The seizures that affect people with temporal-lobe epilepsy usually start in a region of the brain called the hippocampus. But they are often able to involve other areas outside the temporal lobe, propagating via anatomically and functionally connected networks in the brain. New research findings that link decreased brain cell concentration to altered functional connectivity in temporal-lobe epilepsy are reported in an article in Brain Connectivity, a bimonthly peer-reviewed publication from Mary Ann Liebert, Inc., publishers. The article is available free on the Brain Connectivity website at http://www.liebertpub.com/brain.
Martha Holmes and colleagues from Vanderbilt University, Nashville, TN, identified regions in the brains of patients with temporal-lobe epilepsy that had reduced gray-matter concentrations. Greater reductions in gray-matter concentration correlated with either decreased or increased signaling and communication between brain regions connected through known functional networks.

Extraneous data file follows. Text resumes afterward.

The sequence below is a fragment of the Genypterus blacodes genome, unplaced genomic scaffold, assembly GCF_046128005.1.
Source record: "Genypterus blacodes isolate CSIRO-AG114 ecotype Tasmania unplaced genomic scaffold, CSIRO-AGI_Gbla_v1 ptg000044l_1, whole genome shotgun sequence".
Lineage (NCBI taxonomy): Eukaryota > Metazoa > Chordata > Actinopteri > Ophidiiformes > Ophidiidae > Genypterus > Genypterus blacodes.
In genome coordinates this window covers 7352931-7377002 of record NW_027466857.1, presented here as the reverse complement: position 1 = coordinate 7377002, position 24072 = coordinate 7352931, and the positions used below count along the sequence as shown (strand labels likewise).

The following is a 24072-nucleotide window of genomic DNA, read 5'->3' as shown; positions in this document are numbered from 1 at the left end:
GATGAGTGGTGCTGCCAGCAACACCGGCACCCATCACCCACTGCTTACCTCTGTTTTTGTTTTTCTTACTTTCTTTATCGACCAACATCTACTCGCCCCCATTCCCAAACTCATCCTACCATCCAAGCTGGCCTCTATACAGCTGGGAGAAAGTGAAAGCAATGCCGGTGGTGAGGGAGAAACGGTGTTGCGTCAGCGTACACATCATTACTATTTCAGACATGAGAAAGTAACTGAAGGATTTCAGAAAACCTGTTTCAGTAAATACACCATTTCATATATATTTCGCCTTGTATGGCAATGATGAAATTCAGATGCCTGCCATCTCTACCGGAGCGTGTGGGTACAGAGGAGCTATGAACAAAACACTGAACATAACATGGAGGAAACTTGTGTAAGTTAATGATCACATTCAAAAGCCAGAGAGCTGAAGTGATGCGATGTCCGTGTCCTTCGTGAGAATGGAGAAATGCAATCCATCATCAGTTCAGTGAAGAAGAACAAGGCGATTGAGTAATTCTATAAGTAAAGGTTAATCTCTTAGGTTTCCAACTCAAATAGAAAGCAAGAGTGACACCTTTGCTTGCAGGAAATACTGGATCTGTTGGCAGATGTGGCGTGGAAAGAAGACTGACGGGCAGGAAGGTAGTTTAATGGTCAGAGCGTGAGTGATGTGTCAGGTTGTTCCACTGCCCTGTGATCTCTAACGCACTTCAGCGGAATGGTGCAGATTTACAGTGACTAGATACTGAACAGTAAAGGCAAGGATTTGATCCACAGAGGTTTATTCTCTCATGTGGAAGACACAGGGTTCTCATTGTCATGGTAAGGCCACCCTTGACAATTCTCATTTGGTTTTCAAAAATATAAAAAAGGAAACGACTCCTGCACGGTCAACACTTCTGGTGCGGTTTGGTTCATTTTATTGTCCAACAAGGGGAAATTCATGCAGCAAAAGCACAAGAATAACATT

The authors present their findings in the article "Functional Networks in Temporal-Lobe Epilepsy: A Voxel-Wise Study of Resting-State Functional Connectivity and Gray-Matter Concentration."
"This is one of the first studies to actually correlate both functional and structural brain changes in epilepsy," says Christopher Pawela, PhD, Co-Editor-in-Chief and Assistant Professor, Medical College of Wisconsin. "This is an exciting finding and may have impact in other brain disorders in which both the structure and function of the brain are involved."